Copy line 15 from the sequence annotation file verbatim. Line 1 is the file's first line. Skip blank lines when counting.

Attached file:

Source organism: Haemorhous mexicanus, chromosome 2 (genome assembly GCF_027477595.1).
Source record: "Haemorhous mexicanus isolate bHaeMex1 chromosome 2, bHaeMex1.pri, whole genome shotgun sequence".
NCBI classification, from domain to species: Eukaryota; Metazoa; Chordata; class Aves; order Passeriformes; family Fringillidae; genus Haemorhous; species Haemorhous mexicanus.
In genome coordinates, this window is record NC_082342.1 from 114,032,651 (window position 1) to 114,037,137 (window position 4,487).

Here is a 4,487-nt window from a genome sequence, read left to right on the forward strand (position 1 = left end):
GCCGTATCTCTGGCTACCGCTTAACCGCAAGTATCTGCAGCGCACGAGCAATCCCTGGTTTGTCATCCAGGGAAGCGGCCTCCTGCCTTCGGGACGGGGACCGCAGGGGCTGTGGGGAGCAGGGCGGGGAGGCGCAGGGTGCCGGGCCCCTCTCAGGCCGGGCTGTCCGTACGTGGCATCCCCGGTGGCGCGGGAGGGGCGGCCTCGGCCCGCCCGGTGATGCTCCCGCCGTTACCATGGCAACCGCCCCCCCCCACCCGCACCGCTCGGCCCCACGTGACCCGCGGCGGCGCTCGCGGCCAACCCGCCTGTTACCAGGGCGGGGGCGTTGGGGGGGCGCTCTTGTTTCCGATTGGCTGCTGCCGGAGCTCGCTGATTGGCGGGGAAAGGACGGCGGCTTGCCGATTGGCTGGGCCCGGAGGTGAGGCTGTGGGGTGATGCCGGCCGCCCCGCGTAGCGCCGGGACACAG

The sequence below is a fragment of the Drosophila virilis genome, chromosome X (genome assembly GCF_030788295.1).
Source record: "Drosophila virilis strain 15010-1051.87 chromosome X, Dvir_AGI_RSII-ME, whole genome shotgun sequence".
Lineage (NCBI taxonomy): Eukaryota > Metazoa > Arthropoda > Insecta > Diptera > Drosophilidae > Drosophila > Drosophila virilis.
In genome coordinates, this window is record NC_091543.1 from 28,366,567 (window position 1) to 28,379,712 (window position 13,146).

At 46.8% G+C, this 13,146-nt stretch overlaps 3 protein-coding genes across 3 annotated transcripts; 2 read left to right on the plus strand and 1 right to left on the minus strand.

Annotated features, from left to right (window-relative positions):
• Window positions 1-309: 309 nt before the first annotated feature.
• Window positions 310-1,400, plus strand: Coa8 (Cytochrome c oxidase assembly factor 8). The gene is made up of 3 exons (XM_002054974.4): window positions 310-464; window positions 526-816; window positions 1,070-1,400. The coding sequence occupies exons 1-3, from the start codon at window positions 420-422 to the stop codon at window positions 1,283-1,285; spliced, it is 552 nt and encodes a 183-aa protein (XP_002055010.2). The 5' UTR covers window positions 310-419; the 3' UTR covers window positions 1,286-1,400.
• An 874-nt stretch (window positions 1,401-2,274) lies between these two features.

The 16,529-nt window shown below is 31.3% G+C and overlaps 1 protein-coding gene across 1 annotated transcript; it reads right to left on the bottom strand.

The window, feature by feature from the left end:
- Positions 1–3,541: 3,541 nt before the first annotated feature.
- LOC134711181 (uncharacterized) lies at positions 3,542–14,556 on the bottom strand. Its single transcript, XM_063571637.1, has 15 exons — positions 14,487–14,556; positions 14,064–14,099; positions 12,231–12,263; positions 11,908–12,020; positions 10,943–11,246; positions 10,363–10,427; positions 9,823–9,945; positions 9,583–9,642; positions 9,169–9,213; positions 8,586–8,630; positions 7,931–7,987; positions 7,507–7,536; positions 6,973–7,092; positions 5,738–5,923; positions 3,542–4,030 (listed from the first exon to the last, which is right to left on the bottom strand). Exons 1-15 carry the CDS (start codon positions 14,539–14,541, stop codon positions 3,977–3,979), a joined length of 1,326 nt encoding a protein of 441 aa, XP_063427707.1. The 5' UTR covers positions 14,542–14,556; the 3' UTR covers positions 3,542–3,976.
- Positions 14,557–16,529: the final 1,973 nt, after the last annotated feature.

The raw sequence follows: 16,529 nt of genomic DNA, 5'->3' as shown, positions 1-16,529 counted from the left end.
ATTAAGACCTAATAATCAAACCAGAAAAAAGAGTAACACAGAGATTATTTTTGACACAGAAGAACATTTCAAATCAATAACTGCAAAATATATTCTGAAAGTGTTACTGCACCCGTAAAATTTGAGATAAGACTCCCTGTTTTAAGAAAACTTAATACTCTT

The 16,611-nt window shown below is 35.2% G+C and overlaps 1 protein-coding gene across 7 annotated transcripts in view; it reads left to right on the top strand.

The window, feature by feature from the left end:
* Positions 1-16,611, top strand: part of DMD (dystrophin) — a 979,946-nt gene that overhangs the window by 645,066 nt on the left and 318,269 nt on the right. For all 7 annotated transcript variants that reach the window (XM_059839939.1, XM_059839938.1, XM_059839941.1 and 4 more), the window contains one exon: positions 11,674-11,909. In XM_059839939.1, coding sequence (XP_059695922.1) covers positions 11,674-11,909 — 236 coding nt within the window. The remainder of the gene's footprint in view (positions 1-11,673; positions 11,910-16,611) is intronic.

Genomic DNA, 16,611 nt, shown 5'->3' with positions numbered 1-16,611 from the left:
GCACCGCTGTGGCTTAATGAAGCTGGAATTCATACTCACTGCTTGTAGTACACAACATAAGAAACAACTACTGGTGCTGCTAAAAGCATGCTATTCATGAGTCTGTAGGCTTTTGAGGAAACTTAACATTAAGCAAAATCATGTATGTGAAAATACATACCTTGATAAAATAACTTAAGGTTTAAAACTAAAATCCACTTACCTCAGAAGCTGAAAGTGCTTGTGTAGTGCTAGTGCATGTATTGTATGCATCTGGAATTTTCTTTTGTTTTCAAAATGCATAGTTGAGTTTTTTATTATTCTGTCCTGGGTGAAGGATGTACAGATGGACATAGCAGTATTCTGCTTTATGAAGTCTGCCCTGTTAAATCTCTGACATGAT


• An 874-nt stretch (window positions 1,401-2,274) lies between these two features.